a column of benevolent gossip
‘Jesus sez, ‘Let’s talk’ —Interior life meets daily life in Sister Helena Burns' "He Speaks to You."
“He Speaks to You” by Daughter of St. Paul Helena Burns (Catholic New World’s very own movie reviewer), is written for young and not-so-young women, who are hungry for a prayer life relevant to them.
Society is a nasty wasteland today for women seeking more than a Facebook friend. Sister Helena and her religious community already enjoy the richness of a good spiritual formation. Her light bulb idea was: Why not share this treasure trove of the church’s wisdom with women in every state of life?
Her book is a blend of “The Imitation of Christ” and “Julie and Julia, My Year of Cooking Dangerously.” Well, all three authors take us by the hand day-by-day, into a year’s diary of the unknown. Granted, Sister Helena’s quest is more akin to Thomas a’Kempis — listening to Christ speak to us on ways to grow in grace. And a page-a-day by Sister Helena is a lot easier to manage than Julie Powell’s self-imposed discipline of cooking a different recipe by Julia Child every 24 hours.
There’s a different theme for each month. Sister dates each page. Each one begins with three or four lines where the Jesus voice sets a mood or proposes a challenge. Next is “God’s Word,” a Scripture quote for reinforcement. The “Words of Wisdom” that follow can be a short quote from a sister in another order, or there’s even one from Jean Donovan, the lay missionary martyred in El Salvador. The next two topics are cool actions, “To Do” and “To Journal.” She gears them to both Marthas and Marys. Each page ends with a one line “Dear Jesus” prayer, or one to a saint. Voila!
Besides movie reviews, Sister Helena gives talks, workshops and accompanies young women discerning their call in life. You can also catch her blog: hellburns.blogspot.com. “He Speaks to You,” is $10.95 plus shipping from Pauline Books & Media, (312) 346-4228, or at www.Pauline.org, or by email at chicago@ paulinemedia.com.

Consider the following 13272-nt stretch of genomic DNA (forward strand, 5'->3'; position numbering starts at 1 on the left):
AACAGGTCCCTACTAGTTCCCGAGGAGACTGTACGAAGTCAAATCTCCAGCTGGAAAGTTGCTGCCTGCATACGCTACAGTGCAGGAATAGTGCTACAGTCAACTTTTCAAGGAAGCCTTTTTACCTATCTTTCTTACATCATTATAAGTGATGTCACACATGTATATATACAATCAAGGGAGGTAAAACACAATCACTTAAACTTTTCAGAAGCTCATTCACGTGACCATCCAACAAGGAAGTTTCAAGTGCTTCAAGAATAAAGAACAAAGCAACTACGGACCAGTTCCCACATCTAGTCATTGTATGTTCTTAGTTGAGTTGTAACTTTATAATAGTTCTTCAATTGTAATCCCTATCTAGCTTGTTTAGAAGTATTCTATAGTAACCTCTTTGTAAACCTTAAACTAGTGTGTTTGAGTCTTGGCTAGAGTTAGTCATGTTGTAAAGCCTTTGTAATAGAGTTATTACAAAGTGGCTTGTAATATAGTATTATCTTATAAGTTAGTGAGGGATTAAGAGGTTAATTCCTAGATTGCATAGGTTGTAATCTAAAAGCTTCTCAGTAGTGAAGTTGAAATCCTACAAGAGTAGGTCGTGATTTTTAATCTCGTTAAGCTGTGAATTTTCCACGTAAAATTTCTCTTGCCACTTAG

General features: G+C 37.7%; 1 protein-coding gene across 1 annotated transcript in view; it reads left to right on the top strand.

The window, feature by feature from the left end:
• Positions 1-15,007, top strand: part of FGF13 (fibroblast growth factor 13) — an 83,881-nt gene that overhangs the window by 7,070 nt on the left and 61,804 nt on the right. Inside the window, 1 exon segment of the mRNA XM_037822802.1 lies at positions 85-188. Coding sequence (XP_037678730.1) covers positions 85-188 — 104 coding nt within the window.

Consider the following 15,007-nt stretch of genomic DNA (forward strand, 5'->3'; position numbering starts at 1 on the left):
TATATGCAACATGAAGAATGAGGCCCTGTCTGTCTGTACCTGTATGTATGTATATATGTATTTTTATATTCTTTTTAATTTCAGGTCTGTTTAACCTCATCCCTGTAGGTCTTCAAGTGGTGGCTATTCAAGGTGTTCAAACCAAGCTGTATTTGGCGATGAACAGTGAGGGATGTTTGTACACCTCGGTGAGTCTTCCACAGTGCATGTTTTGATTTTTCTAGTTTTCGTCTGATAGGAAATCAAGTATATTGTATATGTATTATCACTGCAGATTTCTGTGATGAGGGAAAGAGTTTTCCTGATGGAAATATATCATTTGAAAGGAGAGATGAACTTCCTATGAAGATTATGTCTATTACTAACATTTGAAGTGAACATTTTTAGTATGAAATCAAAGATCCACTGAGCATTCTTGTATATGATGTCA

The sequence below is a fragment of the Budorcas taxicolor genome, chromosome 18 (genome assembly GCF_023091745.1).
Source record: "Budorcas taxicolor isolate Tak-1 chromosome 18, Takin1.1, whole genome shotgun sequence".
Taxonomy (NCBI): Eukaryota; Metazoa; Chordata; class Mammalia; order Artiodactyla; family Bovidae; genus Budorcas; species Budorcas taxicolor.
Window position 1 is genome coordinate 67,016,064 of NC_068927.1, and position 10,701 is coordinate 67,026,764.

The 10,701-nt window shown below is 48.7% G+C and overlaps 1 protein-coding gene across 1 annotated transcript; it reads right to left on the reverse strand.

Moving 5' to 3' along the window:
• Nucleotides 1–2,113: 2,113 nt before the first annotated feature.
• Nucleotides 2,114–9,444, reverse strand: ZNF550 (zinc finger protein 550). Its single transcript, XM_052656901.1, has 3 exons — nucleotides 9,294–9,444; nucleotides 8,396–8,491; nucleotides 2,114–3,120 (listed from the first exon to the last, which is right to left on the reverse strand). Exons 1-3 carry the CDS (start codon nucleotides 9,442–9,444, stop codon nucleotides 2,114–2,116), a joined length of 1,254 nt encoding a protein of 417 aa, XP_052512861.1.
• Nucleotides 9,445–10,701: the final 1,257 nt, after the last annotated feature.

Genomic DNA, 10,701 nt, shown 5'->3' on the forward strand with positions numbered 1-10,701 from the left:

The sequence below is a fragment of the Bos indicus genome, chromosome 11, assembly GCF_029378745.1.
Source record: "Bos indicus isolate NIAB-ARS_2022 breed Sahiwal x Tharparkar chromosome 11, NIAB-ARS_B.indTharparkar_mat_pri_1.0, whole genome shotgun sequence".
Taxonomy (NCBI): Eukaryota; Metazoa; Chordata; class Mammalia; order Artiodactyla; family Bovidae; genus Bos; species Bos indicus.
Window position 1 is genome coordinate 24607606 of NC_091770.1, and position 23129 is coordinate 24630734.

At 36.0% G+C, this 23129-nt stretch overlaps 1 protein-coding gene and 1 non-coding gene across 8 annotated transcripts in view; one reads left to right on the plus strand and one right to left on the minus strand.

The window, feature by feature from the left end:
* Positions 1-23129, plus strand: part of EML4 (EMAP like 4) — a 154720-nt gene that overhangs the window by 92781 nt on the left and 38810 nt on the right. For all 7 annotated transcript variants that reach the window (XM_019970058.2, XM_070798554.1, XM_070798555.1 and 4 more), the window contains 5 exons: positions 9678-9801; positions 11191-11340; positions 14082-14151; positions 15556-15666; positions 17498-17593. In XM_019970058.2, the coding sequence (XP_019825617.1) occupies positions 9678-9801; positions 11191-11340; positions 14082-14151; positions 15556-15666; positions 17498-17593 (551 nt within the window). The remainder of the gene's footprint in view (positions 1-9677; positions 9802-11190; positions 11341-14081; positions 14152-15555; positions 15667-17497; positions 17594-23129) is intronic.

Parish potpourri —
At Holy Cross/Immaculate Heart of Mary (W. 46th St.) they will use their Aug. 25 parish festival to say farewell to their former pastor and hello to their new one by having them both work the dunking tank.
Looking ahead —
Maryville will celebrate its 129th birthday Aug. 14. It was Archbishop Patrick Feehan who saw the need for a Catholic harbor for homeless boys and later homeless girls, and started St. Mary’s Training School in Des Plaines. It later transitioned from an orphanage into Maryville Academy, and today’s model is meeting the specialized needs of children and families in 2012.
Praying twice —Elizabeth Poynton of St. Fabian Parish.
Elizabeth Poynton of St. Fabian Parish (Bridgeview) was the only teen chosen from the State of Illinois to participate in the National Catholic Youth Choir, June 12-27, on the campus of St. John’s Abbey and University, in Collegeville, Minn. She’s been a member of her parish youth choir for five years and is a solo voice at their annual Irish Mass.
It was a liturgical chance of a lifetime for Poynton. The motto for the two-week summer camps, founded in 2000 by Benedictine Father Anthony Ruff, is “Spreading the Catholic Faith Through Great Music.”
Selection is tough for the up to 45 campers (boys and girls entering grades 10-12) who make it. While there was plenty of “fun and games” for Poynton, there was a code of conduct as well as a dress code, with lights out at 11 p.m. each night. Her daily schedule included classes, from cantoring to music theory, in preparation for a midwest multi-state concert tour they completed.
The choir performs music of various Christian traditions, from Gregorian chant to 20th-century music like Chicagoan Keith Hampton’s “Praise His Holy Name.” Their conductor is Austrian-born Axel Theimer. Besides sports, boat rides and picnics, Poynton rolled up her sleeves for a few parish service projects with fellow singers as well. You can see the choir’s concert repertoire, photos, and learn more about NCYC at www.catholicyouthchoir.org.
Spreading the Good News —
Deacon Roger Mullaney celebrated his 40th anniversary as an ordained deacon June 24 at St. James Parish (Highwood). He’s ministered across four states, serving for a while in Atlanta, Texas. There he mentored a young Catholic man who went on to eventually become the vicar general of the Catholic Extension-supported Diocese of Tyler, Texas, Msgr. Joseph Strickland.
Send your benevolent gossip to Church Clips, Catholic New World, P.O. Box 1979, Chicago, IL 60690-1979; or e-mail to email@example.com.